If You’re Using Purple Shampoo Like This, You’re Doing It Wrong

Tatiana Velasco
Photo credit: Getty Images
Photo credit: Getty Images

From Good Housekeeping

Having blonde hair can be a lot of fun, but anyone who has — natural or not — knows the work that can go into maintaining a fresh color. If you don’t take care of your color, you may begin to see some unsightly, brassy tones in your hair. To prevent this, many blondes and even light brunettes like to incorporate a purple shampoo into their haircare routine, which deposits purple pigment onto hair to neutralize these tones and keep color true, cool, and ashy.

Recently, there’s been a hack floating around that recommends applying purple shampoo on dry hair, rather than on wet hair in the shower (as recommended). So we went straight to hair expert Joseph Maine, celebrity hairstylist and co-founder of Trademark Beauty, for the lowdown on whether you should use purple shampoo on dry hair.

Should you apply purple shampoo on dry hair?

The short answer: No! People have been trying this technique because your hair will absorb more of the purple pigment when it’s dry. “Unfortunately, hair is not evenly absorbent when dry due to porosity levels,” Maine explains. “Typically, your ends, or highlighted areas will absorb more moisture than virgin hair closer to your roots. This can lead to very uneven pigmentation.”

So what is the best way to use purple shampoo?

If you want to use a purple shampoo, Maine recommends “soaking your hair with water and even adding a little conditioner on your ends” beforehand, to prevent the porous tips from absorbing too much pigment. It’s also important to follow the directions on your purple shampoo's packaging: Don’t leave it on your hair too long (usually no more than five minutes). If used incorrectly, "purple shampoo can stain your hair for weeks or even months,” Maine says. “It also can be very hard to remove from your hair and can cause dryness.”

If you've overdone it, be patient. Purple shampoo "is a stain, so it will wash out over time,” Maine says. The more frequently you cleanse with regular shampoo, the faster it will fade. “For very light highlighted hair, it can require an expensive in-salon color correction where they mix heavy bleach to remove the pigment off of hair.” So, if your hair is looking like an abstract purple painting (and not in a good way), it’s probably time to call up your stylist.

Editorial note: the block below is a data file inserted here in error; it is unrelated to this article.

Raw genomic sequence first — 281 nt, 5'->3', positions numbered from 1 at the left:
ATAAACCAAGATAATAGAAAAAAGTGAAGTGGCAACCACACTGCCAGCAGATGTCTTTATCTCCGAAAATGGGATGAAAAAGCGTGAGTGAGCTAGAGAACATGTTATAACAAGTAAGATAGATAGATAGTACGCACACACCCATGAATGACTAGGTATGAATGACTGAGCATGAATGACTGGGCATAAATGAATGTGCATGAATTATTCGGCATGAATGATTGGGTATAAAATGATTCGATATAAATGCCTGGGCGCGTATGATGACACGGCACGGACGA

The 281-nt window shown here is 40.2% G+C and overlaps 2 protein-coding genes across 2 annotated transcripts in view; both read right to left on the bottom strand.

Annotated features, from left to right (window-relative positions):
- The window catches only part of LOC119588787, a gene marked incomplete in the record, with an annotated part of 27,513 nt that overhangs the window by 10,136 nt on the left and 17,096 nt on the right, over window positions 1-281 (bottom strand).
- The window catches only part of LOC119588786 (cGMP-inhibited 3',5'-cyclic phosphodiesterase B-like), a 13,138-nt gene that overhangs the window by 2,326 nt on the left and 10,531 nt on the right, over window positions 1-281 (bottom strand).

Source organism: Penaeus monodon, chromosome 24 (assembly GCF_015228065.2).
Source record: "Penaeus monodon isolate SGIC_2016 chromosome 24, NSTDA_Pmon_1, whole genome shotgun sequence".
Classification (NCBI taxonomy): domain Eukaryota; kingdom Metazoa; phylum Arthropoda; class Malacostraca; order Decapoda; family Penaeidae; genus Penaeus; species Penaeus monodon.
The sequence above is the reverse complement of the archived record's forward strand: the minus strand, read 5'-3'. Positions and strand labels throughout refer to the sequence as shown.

How to tone hair without applying purple shampoo to dry hair

To keep blonde hair on tone, Maine recommends Color Wow Dream Filter, “a pre-shampoo mineral treatment that removes minerals and metals.” This is important because “colored, highlighted, and processed hair becomes a magnet for those minerals and metals both from pollutants in the air and the water we shower with daily,” which causes discoloration.

Look for leave-on toning products like stylers, which tend to have less pigment than purple shampoos and conditioners. Maine likes Color Wow Color Control Toning and Styling Foam as a great alternative to purple shampoo that neutralizes brassiness, and it comes in a purple tone for lighter, blonde hair and a blue tone for darker, brunette hair. “It gives the perfect amount of pigment, thermal protection, and hold in your hair,” he says. “That way, you can focus on using a shampoo that gently cleanses and protects your hair, not strips and dyes.”


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